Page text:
Look up Blossom Dearie in most jazz reference volumes, and you won’t find much information. One jazz encyclopedia sums up her career in two sentences, mentioning her tiny voice, hip piano and distinctive choice in songs. Obviously, there was more to Dearie than that, but like another underrated pianist/vocalist Jeri Southern, Dearie’s biggest obstacle may have been that her style was so subtle and internalized that audiences and critics suspected that there was no style at all. Yet Blossom Dearie had a specific persona, and even though she always seemed a little too hip for the room, her sharp wit was the entryway to her style. She loved to lead her audiences down the garden path and then gently push them into the poison ivy. Lorenz Hart’s lyric to “Everything I’ve Got” seems tailor-made for Dearie: the title makes us expect an all-encompassing giveaway to the object of the singer’s affections, but the lyric reveals a collection of hammer-lock holds, four-letter words and knife attacks. When Dearie sang it, she retained an innocent vocal sound, but there was no question she knew the inner meaning of the lyrics.
“Everything I’ve Got” is the opening track on Amy Cervini’s album-length tribute to Dearie, “Digging Me, Digging You”, and while Cervini’s voice has more body than Dearie’s, she has learned the lessons of the elder vocalist. Her diction is impeccable, and she communicates Hart’s lyrics by slightly darkening her sound and adding a few hesitations to the song’s rhythm (hear her delicious reading of the sinister line the perfect wrist to give your neck a twist). Dearie’s original song “I Like You, You’re Nice” follows Hart’s pattern, with an invite that sounds like a marriage proposal, but is little more than an offer of a cup of coffee. This is one of Dearie’s best-known songs, but Cervini sings it with so much warmth that we experience the song as if it were for the first time. The album’s title comes from Dearie’s original “Hey John” (a light-hearted tribute to John Lennon) and Cervini relishes the rhythmic lilt of Dearie’s setting, singing it like an infatuated—but musically aware—teenager from the sixties. Dearie’s friends Dave Frishberg and Bob Dorough are also represented; Frishberg with a loose-limbed Latin version of “My Attorney Bernie” (on which the antics of pianist Bruce Barth and drummer Matt Wilson nearly steal the show from Cervini) and Dorough with a sumptuous version of the “Schoolhouse Rock” song “Figure Eight”, scored for 8 cellos (You’ll never believe how beautiful mathematics can be!) Cervini’s husband Oded Lev-Ari arranged all of the tracks, and maintains a light transparent ensemble sound, even when surrounding Cervini with multiple horns (I suspect Dearie would have enjoyed recording with a similar lineup). The instrumentalists, including clarinetist Anat Cohen and her trumpet-playing brother Avishai, provide excellent solos throughout, and on Cy Coleman’s “Doodlin’ Song”, the band becomes a very convincing glee club.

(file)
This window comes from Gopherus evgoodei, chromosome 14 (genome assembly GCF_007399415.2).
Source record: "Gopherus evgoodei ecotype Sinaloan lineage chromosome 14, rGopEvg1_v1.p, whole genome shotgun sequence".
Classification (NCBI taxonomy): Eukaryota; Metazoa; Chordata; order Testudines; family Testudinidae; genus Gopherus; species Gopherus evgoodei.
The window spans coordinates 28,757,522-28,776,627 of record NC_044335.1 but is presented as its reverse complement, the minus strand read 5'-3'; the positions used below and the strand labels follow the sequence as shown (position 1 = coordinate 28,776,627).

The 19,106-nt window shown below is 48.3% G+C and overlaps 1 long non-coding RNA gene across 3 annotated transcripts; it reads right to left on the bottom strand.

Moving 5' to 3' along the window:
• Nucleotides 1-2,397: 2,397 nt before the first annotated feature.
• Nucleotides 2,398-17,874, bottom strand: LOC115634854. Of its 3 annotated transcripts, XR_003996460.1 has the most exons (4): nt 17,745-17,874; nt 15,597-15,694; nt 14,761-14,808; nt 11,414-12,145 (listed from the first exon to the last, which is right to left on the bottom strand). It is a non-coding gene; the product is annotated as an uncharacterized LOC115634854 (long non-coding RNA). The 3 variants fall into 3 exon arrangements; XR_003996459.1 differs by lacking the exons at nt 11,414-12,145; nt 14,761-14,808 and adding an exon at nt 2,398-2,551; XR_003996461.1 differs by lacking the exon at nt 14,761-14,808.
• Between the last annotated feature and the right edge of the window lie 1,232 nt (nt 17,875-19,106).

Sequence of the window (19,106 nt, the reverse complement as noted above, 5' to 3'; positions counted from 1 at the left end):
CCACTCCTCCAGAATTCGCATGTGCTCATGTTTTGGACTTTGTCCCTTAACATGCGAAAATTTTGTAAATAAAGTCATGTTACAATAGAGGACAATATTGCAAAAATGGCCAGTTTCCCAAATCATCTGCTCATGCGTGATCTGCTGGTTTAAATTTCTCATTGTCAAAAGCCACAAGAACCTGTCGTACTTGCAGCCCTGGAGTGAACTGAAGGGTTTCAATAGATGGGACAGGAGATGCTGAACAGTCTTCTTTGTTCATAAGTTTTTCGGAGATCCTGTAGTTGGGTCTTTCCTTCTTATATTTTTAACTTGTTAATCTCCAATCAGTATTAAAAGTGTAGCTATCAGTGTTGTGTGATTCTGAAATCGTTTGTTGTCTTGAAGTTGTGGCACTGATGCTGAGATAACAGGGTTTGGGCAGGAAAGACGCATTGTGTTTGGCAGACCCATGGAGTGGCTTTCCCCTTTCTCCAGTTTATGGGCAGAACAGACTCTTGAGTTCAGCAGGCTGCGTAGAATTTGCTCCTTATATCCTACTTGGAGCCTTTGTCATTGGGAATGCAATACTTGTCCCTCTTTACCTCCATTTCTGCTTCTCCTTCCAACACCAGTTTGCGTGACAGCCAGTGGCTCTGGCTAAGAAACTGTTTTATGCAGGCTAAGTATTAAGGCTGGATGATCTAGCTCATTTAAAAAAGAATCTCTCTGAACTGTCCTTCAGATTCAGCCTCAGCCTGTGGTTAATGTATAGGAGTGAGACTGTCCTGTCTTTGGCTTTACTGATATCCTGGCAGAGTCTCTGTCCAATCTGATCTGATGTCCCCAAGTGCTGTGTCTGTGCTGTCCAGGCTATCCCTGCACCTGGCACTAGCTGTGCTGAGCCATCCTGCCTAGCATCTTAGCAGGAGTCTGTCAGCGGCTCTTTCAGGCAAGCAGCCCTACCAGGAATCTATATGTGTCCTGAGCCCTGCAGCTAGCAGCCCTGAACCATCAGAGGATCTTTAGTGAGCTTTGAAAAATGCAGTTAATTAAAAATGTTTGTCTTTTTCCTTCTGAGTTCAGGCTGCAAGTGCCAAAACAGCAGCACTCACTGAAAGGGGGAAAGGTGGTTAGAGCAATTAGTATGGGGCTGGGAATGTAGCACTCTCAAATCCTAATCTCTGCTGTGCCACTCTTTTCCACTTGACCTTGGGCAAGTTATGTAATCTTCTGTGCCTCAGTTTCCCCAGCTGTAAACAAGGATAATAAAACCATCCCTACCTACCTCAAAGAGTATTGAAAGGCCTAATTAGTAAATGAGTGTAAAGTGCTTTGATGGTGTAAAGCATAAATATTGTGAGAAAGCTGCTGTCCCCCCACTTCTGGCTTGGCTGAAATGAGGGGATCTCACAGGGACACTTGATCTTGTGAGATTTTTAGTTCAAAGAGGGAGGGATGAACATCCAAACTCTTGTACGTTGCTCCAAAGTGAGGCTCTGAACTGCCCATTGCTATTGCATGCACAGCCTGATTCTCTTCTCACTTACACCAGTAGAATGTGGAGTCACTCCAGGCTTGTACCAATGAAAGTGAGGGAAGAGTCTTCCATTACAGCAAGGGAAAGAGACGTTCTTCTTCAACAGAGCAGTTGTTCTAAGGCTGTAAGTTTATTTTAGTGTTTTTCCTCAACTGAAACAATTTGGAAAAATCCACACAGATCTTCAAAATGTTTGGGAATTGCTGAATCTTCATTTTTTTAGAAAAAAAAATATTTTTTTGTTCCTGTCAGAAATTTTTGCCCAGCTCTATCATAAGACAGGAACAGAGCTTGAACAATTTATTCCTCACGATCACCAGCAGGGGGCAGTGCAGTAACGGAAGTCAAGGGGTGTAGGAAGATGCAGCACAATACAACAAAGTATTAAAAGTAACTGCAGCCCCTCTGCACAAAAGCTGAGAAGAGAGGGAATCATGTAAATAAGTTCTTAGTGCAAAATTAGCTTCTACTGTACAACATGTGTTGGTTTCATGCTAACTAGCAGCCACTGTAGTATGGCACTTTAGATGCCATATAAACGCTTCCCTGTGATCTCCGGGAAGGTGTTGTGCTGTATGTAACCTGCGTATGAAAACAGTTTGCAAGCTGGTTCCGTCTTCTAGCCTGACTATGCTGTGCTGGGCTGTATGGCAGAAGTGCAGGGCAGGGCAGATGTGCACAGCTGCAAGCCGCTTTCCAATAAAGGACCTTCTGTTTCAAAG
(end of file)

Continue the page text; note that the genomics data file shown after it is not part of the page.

One commentator quipped that Blossom Dearie’s dynamic range went from soft down to very soft. Yet, it was the conversational tone of Dearie’s style that made it work so well. Cole Porter’s double-entendre lyrics to “The Physician” would be lost with the hyper-powered vocal production of today’s pop superstars. Thankfully, we have sophisticated singers like Amy Cervini that know the power of an artfully-written, sensitively-performed song. In performing these songs with grace and intimacy, Cervini is keeping the spirit of Blossom Dearie alive. You’ll like this album, it’s nice.